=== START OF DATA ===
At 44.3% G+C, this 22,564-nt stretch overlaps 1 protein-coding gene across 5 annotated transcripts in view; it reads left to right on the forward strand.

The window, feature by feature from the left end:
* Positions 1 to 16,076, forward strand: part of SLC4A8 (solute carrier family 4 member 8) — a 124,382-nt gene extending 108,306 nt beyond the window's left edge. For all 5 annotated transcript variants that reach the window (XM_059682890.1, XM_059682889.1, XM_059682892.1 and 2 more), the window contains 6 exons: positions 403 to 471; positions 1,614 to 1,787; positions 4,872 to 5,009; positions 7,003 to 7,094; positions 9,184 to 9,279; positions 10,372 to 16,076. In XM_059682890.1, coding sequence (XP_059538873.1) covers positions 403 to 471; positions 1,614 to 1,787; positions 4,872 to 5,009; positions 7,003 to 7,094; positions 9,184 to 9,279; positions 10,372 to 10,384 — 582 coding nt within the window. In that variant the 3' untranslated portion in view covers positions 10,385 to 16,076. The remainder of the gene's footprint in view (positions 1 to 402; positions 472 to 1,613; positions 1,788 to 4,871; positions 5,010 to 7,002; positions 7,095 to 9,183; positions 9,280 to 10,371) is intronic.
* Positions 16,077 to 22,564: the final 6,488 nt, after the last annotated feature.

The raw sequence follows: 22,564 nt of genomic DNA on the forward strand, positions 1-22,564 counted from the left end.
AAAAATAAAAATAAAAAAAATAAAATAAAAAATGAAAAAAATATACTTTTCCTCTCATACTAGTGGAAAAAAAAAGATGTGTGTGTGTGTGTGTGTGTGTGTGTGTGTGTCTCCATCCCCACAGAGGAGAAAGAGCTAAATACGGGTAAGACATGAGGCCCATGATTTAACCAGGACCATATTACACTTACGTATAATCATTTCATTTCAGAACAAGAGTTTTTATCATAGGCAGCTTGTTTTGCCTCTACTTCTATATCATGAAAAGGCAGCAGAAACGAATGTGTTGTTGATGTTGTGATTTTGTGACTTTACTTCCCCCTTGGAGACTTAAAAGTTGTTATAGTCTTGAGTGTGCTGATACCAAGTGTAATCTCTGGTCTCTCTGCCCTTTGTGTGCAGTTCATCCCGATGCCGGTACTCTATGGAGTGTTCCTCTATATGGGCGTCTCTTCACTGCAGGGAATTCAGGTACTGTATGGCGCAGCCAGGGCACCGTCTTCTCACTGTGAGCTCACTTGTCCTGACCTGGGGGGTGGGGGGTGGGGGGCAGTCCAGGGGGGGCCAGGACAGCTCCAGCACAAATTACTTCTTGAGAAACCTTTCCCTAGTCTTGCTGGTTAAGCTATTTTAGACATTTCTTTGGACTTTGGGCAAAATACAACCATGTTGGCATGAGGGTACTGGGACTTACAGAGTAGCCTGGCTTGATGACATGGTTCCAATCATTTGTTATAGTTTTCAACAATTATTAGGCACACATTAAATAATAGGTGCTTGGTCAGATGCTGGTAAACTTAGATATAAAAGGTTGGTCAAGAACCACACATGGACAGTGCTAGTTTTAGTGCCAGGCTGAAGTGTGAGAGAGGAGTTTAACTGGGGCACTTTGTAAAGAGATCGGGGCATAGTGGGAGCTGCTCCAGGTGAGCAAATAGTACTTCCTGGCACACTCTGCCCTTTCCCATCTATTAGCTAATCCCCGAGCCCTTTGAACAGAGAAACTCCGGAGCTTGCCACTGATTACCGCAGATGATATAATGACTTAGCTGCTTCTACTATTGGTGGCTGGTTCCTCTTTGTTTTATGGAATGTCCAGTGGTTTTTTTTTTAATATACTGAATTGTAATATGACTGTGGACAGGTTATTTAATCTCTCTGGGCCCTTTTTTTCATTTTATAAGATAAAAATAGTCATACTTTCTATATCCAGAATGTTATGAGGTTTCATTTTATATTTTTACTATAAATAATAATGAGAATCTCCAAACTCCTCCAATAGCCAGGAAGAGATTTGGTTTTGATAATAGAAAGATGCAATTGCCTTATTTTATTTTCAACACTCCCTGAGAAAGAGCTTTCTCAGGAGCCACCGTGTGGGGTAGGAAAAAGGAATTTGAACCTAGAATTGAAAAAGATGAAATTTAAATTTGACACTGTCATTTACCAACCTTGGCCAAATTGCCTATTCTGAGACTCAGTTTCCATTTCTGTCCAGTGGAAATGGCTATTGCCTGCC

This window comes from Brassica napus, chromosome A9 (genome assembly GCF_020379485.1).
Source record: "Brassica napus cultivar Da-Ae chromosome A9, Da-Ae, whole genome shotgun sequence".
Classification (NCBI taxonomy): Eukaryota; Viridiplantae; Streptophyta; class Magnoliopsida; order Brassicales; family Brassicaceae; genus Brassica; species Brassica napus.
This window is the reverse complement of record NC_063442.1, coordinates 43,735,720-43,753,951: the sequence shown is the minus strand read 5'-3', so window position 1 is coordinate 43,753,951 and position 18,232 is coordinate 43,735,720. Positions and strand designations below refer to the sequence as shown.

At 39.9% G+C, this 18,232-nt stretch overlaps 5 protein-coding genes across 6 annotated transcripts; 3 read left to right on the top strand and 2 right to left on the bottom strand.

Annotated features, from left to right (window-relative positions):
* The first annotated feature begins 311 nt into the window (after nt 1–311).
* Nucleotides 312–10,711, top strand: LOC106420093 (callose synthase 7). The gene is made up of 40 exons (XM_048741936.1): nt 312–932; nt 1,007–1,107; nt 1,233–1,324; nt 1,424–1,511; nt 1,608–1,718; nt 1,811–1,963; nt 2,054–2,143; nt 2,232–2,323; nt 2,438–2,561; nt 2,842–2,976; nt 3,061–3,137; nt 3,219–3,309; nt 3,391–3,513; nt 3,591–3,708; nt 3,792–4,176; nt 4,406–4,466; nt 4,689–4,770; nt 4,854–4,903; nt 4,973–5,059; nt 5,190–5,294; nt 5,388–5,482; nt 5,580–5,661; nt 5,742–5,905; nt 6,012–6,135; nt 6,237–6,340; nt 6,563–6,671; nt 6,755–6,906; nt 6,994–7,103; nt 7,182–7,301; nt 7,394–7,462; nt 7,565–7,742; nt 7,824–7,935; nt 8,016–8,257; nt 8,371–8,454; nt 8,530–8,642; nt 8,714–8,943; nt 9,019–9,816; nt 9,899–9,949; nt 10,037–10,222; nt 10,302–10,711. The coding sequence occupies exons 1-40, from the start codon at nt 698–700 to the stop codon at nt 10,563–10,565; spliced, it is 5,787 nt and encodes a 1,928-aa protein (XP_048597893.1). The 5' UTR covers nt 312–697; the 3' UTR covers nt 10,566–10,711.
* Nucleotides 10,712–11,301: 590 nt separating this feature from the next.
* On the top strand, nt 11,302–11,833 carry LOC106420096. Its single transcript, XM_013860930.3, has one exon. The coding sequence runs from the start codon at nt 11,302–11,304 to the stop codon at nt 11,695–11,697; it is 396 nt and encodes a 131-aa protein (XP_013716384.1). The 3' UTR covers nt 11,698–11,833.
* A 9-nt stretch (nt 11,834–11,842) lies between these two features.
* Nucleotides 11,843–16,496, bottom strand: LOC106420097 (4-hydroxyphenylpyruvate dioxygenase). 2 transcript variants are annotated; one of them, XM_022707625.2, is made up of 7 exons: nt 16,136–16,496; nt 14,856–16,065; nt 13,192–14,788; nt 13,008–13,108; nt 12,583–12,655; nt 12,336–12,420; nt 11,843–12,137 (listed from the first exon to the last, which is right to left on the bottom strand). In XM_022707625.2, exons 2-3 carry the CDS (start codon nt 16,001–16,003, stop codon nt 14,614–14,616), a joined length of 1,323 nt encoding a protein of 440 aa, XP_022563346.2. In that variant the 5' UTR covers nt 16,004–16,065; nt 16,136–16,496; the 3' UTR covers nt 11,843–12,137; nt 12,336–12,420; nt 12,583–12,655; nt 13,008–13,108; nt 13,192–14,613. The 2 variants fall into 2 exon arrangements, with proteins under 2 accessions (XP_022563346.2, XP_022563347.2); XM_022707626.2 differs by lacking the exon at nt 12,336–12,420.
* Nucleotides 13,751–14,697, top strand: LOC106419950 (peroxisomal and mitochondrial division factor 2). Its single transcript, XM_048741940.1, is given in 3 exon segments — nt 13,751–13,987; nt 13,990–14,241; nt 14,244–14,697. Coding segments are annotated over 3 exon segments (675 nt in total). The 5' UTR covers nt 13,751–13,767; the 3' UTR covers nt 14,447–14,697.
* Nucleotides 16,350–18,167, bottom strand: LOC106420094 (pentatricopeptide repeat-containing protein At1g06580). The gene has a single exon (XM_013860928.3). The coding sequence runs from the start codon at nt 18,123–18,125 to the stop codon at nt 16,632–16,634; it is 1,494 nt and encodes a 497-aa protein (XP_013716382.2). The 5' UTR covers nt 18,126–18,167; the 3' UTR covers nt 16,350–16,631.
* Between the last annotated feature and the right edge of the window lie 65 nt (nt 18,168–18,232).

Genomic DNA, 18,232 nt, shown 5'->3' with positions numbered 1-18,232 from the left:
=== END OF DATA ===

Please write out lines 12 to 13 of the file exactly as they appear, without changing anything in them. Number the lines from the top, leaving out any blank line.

Annotated features, from left to right (window-relative positions):
* The first annotated feature begins 311 nt into the window (after nt 1–311).